A Fresh approach needed in India’s bid to capture major crown
Rohit Sharma, who became the first Indian to hit 500 sixes at international level, will be vying a return to winning top trophies when India host the ICC ODI World Cup in October and November.
India's strength is the 50-over game, which they’ve mastered over the years. However, there’s talk that to succeed in either white ball series then they need separate captains for the ODIs and T20Is.
Sharma is highly unlikely to relinquish leading the ODI side, while Hardik Pandya appears to be arguably the best player to take the helm for the T20Is.
For those who fancy the wickets to tumble when India host Sri Lanka in January’s six-game series of ODI and T20Is, then it is worth checking out the top betting sites in Australia.
India can end their decade-long drought for an ICC men’s title when they host the 2023 ODI World Cup next year. They have played co-host in 1987 with Pakistan, 1996 with Sri lanka and West Pakistan as well as 2011 with Bangladesh and Sri Lanka. Their last major trophy was the 2013 Champions Trophy, held in England and Wales.
The reason that India have failed for so long to be crowned champions seems to be that the selectors at the Board of Control for Cricket in India (BCCI) treat ODI and T20I formats as being similar. There’s clearly a vast difference between the two, which nowadays require completely different skill sets.
India proudly plays host to the world’s biggest T20 franchise league with the cash-rich Indian Premier League (IPL). However, a specialist side from the plethora of talent competing in the IPL constantly evades them.
Veteran India wicket-keeper batsman Dinesh Karthik and medium-fast pacer Harshal Patel excelled in the IPL, but were only among a handful of big-name T20I specialists. The BCCI failed to scrutinise how other nations were succeeding by just picking a few all-format players, and cutting their cloth according to the two different white ball tournaments.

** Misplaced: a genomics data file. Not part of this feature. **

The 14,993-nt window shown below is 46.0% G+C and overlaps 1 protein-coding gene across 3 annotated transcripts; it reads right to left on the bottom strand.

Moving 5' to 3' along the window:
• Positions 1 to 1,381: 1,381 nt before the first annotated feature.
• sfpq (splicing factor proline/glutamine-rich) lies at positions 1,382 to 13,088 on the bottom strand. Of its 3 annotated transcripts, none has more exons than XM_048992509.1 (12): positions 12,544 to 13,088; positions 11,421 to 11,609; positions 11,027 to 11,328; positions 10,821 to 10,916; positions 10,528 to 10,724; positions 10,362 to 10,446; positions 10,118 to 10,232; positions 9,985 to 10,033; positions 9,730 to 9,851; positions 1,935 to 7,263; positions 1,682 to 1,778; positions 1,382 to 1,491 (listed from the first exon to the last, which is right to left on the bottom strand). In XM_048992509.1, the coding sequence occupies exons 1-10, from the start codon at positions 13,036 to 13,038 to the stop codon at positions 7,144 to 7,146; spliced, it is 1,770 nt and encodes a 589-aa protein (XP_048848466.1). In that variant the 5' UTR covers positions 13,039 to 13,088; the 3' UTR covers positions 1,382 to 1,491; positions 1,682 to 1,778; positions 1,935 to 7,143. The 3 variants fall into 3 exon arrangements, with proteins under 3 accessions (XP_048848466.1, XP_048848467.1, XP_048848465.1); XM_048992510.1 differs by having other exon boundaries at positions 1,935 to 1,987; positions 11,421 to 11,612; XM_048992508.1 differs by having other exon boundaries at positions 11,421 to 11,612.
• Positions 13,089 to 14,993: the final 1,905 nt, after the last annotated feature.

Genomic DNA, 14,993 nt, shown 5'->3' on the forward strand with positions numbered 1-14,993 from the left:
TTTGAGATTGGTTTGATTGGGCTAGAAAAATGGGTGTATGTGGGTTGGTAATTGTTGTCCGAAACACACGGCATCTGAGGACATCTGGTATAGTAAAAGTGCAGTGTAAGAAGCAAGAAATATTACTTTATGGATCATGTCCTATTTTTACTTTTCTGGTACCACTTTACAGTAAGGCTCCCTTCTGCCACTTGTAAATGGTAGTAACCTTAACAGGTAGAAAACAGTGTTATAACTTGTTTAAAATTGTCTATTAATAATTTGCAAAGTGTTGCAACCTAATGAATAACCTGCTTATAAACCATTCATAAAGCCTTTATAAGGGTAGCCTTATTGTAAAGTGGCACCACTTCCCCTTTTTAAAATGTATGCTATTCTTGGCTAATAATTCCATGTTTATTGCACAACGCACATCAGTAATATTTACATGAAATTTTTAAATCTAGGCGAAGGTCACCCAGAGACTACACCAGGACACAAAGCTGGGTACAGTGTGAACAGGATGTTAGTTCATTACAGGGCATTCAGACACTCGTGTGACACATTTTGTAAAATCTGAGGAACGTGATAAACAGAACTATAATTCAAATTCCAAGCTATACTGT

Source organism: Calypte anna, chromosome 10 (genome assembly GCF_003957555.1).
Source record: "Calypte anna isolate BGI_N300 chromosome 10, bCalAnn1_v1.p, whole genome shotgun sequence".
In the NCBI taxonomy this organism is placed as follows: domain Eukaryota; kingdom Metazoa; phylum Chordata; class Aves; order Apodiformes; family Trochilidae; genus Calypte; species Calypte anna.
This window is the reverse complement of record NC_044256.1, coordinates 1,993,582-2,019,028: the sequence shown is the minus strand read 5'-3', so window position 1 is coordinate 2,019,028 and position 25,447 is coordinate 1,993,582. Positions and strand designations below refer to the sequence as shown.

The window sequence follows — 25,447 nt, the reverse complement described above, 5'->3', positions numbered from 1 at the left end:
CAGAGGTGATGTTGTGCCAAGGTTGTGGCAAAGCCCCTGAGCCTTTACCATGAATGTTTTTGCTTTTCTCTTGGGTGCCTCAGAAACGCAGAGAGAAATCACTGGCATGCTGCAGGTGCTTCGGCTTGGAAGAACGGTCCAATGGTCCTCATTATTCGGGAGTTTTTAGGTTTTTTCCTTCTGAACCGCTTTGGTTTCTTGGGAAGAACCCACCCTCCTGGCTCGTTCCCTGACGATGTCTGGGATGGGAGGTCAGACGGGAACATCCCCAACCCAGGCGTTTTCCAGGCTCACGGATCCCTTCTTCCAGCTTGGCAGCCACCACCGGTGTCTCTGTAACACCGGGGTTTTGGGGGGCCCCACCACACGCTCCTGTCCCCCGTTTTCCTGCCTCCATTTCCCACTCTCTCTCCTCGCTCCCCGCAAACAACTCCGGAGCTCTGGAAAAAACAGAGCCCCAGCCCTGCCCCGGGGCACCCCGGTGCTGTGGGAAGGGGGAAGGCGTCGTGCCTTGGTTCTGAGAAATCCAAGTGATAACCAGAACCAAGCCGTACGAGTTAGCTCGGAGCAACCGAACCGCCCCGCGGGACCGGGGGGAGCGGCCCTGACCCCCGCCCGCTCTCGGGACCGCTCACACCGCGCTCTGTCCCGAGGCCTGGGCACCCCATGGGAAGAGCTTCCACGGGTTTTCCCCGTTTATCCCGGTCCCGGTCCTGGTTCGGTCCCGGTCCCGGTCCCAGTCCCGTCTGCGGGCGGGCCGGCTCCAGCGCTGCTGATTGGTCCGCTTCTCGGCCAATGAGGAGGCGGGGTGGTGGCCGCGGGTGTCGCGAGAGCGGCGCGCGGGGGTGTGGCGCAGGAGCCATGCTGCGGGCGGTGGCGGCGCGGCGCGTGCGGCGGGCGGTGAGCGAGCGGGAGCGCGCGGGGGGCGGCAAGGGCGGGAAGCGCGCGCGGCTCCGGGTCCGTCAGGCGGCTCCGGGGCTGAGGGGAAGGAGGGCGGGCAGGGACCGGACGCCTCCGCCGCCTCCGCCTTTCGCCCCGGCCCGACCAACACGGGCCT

Test hero Cheteshwar Pujara, for example, is a batsman who can sit in the middle for hours to drum up the runs. Yet he isn’t going to be much use for the hit me quick performances that one-day contests demand.
Following India’s humiliating 10-wicket defeat to eventual winners England in the recent T20 World Cup semi-final, something has to alter. The buck stops with the BCCI, and ultimately for Sharma to lose his T20 captaincy.
A fresh approach would be to elevate Pandya to the role of the T20 skipper, with Rohit remaining in charge of both the ODI and Test teams, especially as India failed to reach the Asia Cup final when Rohit was leading them.
India’s T20I game has fallen down as they lack all rounders, with the exception of Ravindra Jadeja, Ravichandran Ashwin and Pandya, as they prefer to field specialist batters and bowlers.
The BCCI’s cautious approach with this tried and tested format, in the lead-up to the T20 World Cup, came crashing down when they met England in the semi-final showdown.
Kohli has publicly suggested separating the two white-ball formats if India want to hunt down trophies. His desire to achieve glory is very apparent.
He controversially claimed that he wants to be India’s ODI captain, with a young vice-captain, in preparation for a shot at capturing the 2023 ODI World Cup on home soil. Kohli also mooted that Sharma should lead the T20I side, and mirror his role with a young vice-captain.
Bringing in more multi-skilled players, who could provide some flexibility in white ball tournaments, would change the outlook of India’s teams at ODIs and T20Is and could leave the door open for the return of veteran players.
India’s coaching staff’s contracts are secure until the end of 2023 ODI World Cup, and whether they are extended depends on the nation’s overall performance.
If India are going to finally stake a claim at clinching the top prize, then ideally the BCCI will appoint a separate coach for both the ODI and T20I to work with different captains.